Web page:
Credit to Bill Gold
On this day in film history, Stanley Kubrick’s adaptation of Anthony Burgess’ 1962 novella A Clockwork Orange made its debut in American movie theaters. The film tells the story of Alex (Malcolm McDowell), a sociopathic delinquent, whose interests (by his own admission) are: “Beethoven, rape and ultra-violence.”
Alex is the leader of a gang consisting of three other boys: Pete, Georgie, and Dim. After committing a series of petty crimes, Alex is caught and arrested after an attempt to rob a wealthy “cat-lady” goes awry (and because Dim smashed Alex across the face with a milk bottle) and because the lady died of her injuries, Alex is charged with murder and sentenced to 14 years in jail. Two years later, Alex volunteers for something known as the “Ludovico technique” because it alleges to reform inmates in two weeks (and Alex is hoping to be let out early).
The “treatment” scene has been referred to as one of the most terrifying experiences in film (I personally couldn’t make it through the scene). The terror comes in a large part because Alex’s eyes are being forcibly held open by this nightmarish contraption (meaning he can’t look away even if he wanted to). The treatment aims to “cure” inmates by giving them an overwhelming revulsion for all the things that used to propel them to violence. For Alex, that means the mere thought of sex, women, violence OR his beloved Beethoven, will make him violently ill. After the treatment is over, Alex is proclaimed “cured” and is allowed to leave. However, a lot has changed since he went away. All of his things were confiscated by the police, and his parents (assuming he was never coming back), rented out his room, leaving him with no place to stay.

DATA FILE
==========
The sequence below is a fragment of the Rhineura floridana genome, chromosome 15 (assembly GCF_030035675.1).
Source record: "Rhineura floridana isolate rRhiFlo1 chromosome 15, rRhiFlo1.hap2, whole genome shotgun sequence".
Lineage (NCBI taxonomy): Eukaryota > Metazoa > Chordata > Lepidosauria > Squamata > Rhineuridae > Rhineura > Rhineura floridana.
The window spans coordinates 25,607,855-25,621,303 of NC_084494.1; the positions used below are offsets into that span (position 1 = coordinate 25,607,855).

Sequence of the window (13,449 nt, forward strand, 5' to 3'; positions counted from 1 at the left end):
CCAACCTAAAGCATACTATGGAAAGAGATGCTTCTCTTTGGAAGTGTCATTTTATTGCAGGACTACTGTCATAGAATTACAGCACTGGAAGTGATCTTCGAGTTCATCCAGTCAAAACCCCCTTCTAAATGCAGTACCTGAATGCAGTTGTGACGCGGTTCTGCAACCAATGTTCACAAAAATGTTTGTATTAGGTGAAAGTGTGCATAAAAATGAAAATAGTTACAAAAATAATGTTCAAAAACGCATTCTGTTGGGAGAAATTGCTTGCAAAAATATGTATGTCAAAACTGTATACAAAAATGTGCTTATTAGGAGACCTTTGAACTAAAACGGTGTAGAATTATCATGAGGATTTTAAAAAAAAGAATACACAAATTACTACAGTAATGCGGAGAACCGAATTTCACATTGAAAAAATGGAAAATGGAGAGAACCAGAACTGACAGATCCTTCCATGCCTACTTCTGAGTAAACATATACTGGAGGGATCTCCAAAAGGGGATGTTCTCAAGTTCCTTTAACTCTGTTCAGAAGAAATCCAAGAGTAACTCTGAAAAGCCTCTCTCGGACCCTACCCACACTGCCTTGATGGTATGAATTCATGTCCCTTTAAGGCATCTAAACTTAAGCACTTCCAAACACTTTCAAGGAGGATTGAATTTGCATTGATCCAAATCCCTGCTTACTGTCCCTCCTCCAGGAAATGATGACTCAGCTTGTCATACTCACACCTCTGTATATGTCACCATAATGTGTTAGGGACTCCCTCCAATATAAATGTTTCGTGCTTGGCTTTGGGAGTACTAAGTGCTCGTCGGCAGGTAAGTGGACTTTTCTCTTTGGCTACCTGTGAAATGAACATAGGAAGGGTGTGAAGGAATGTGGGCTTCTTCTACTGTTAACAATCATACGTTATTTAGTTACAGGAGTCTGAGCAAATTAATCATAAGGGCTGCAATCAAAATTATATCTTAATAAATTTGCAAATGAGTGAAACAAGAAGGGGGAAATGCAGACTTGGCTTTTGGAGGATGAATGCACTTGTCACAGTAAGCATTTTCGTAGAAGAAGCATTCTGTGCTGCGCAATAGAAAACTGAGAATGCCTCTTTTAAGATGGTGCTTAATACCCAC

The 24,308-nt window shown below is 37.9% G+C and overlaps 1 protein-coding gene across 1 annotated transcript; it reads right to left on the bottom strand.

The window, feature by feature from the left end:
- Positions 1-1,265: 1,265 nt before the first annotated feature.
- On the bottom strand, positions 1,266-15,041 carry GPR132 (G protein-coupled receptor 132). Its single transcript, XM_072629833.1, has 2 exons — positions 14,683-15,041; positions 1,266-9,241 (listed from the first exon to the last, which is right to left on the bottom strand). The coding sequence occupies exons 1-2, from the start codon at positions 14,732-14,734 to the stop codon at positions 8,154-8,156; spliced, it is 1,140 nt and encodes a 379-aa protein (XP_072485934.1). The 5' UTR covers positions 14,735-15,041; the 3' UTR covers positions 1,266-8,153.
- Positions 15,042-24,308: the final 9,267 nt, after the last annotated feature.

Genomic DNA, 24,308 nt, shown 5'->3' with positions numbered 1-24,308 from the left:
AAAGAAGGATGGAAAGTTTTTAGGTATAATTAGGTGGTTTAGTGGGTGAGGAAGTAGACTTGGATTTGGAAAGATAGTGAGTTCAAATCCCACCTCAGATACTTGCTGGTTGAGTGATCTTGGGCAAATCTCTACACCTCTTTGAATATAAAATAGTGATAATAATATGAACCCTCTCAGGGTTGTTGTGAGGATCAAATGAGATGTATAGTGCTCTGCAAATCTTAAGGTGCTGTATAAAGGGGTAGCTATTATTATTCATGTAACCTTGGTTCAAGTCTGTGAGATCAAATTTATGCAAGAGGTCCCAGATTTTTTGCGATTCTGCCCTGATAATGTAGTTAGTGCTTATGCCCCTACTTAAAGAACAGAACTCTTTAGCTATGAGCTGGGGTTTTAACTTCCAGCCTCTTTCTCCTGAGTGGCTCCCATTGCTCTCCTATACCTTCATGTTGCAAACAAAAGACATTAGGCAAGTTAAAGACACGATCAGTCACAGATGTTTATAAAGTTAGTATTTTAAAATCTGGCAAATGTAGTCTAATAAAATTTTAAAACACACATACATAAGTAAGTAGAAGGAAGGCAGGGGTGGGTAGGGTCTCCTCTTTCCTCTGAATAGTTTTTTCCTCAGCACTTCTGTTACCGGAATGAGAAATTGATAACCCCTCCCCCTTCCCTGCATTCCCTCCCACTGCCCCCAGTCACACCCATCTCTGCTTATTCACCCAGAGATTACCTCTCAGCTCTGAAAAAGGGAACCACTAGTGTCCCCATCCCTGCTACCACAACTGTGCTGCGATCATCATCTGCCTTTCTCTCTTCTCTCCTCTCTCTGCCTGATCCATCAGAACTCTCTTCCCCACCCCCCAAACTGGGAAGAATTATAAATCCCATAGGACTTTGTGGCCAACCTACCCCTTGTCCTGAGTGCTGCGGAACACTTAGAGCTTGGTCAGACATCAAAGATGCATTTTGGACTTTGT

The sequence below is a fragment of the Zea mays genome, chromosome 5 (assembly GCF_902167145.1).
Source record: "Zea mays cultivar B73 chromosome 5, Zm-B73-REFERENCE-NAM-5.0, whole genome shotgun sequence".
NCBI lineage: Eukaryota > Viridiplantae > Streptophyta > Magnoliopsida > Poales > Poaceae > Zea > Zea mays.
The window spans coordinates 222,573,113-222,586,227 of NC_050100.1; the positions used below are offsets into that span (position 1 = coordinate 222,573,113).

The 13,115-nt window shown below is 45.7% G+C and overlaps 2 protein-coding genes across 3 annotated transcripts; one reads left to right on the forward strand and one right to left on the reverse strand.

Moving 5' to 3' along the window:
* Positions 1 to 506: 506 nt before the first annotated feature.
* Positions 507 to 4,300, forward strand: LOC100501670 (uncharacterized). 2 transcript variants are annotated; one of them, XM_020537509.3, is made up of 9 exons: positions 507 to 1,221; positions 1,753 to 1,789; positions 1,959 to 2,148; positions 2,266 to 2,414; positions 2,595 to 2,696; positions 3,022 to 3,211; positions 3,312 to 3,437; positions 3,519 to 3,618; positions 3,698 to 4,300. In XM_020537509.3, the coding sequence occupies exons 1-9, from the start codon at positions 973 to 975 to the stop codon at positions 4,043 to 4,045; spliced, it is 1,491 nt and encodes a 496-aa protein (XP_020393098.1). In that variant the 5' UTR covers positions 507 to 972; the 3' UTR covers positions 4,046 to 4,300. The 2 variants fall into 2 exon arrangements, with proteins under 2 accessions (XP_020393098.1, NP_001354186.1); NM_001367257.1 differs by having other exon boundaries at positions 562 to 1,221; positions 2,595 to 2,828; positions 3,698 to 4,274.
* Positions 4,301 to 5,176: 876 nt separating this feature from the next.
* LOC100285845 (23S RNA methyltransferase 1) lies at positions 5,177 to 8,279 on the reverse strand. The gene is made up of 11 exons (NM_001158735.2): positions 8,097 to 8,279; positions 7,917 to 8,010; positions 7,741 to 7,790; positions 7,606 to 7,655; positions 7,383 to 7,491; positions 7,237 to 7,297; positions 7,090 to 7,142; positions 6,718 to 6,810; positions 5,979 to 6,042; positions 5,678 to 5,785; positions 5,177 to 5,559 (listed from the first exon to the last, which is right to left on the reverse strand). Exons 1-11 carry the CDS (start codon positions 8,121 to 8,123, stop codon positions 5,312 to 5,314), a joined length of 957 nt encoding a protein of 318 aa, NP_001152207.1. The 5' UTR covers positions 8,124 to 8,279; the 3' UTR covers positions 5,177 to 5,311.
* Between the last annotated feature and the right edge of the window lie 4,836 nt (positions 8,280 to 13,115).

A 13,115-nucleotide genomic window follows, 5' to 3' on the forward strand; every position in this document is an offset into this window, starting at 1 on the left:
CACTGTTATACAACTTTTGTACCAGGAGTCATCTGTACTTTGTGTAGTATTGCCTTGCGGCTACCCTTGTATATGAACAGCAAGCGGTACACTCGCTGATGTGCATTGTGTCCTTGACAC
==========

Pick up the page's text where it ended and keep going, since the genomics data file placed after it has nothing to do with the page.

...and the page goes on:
Homeless, beaten by several people (in retribution for acts committed earlier in the film), Alex is finally tortured by one former victim, who plays Beethoven’s 9th symphony as loudly as possible while Alex is locked in a room. Tormented, the young man throws himself out a window, attempting suicide. The attempt fails, but when Alex awakens, he finds the “cure” has been reversed.
Kubrick at work
Kubrick’s adaptation of the story is controversial because he omits the final redemptive chapter of the story, where Alex finally grows up and vows to forget his former sociopathic ways. Instead, the film ends with Alex being offered a job by the government (in a scene which implies that Alex hasn’t really learned anything). Despite the controversy, the film was an overwhelming success at the box office (earning $26 million against a $2.2 million budget) and received critical acclaim. The film was nominated for 4 Academy Awards (including Best Picture), as well as 3 Golden Globes, but sadly it didn’t win any. It did however win a Hugo Award for Best Dramatic Presentation and two New York Film Critics Circle Awards for Best Director and Best Film.
The score for this film consisted largely of classical music (especially Beethoven’s 9th, which saw a huge rise in sales after this film was released), music by Rossini (which actually outnumbers the Beethoven selections) and electronic synthesized music composed by Wendy Carlos (at the time billed as Walter Carlos). If you’ve ever read this book (and many high school students are required to, as I was), and even if you haven’t, this is one of those “films you should see at least once before you die.”
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